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The Metaphysics of Science

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The roots of this work lie in my earlier book, Scientific Progress, which first appeared in 1981. One of its topics, the distinction - tween scientific laws and theories, is there treated with reference to the same distinction as drawn by N. R. Campbell in his Physics: The Elements. Shortly after completing Scientific Progress, I read Rom Harré’s The Principles of Scientific Thinking, in which the concept of theory is even more clearly delineated than in Campbell, being directly connected to the notion of a model – as it was in my book. In subsequent considerations regarding science, Harré’s work thus - came my main source of inspiration with regard to theories, while Campbell’s remained my main source with respect to empirical laws. Around the same time I also read William Whewell’s Philosophy of the Inductive Sciences. In this work, Whewell depicts principles as playing a central role in the formation of science, and conceives of them in much the same way as Kant conceives of fundamental synthetic a priori judgements. The idea that science should have principles as a basic element immediately made sense to me, and from that time I have thought of science in terms of laws, theories and principles.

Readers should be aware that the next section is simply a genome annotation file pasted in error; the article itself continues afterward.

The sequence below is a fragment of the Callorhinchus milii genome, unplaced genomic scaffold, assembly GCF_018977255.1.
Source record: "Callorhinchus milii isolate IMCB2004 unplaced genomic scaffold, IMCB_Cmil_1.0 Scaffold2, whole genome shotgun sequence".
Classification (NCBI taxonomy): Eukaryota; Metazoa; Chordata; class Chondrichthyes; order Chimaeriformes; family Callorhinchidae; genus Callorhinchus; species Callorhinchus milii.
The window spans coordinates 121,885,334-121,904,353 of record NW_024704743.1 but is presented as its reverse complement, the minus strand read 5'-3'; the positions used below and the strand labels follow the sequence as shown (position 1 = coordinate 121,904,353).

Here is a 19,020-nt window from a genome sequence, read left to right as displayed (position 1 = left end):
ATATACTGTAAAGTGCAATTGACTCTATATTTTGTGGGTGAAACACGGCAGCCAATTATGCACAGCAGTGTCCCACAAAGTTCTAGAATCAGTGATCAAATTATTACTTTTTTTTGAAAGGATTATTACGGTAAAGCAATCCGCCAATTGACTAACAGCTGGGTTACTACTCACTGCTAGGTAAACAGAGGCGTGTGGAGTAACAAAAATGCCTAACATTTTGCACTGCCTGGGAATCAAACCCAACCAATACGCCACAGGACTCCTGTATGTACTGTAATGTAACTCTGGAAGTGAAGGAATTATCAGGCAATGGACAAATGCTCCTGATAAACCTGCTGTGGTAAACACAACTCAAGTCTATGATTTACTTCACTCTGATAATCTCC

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The roots of this work lie in my earlier book, Scientific Progress, which first appeared in 1981. One of its topics, the distinction - tween scientific laws and theories, is there treated with reference to the same distinction as drawn by N. R. Campbell in his Physics: The Elements. Shortly after completing Scientific Progress, I read Rom Harré’s The Principles of Scientific Thinking, in which the concept of theory is even more clearly delineated than in Campbell, being directly connected to the notion of a model – as it was in my book. In subsequent considerations regarding science, Harré’s work thus - came my main source of inspiration with regard to theories, while Campbell’s remained my main source with respect to empirical laws. Around the same time I also read William Whewell’s Philosophy of the Inductive Sciences. In this work, Whewell depicts principles as playing a central role in the formation of science, and conceives of them in much the same way as Kant conceives of fundamental synthetic a priori judgements. The idea that science should have principles as a basic element immediately made sense to me, and from that time I have thought of science in terms of laws, theories and principles.
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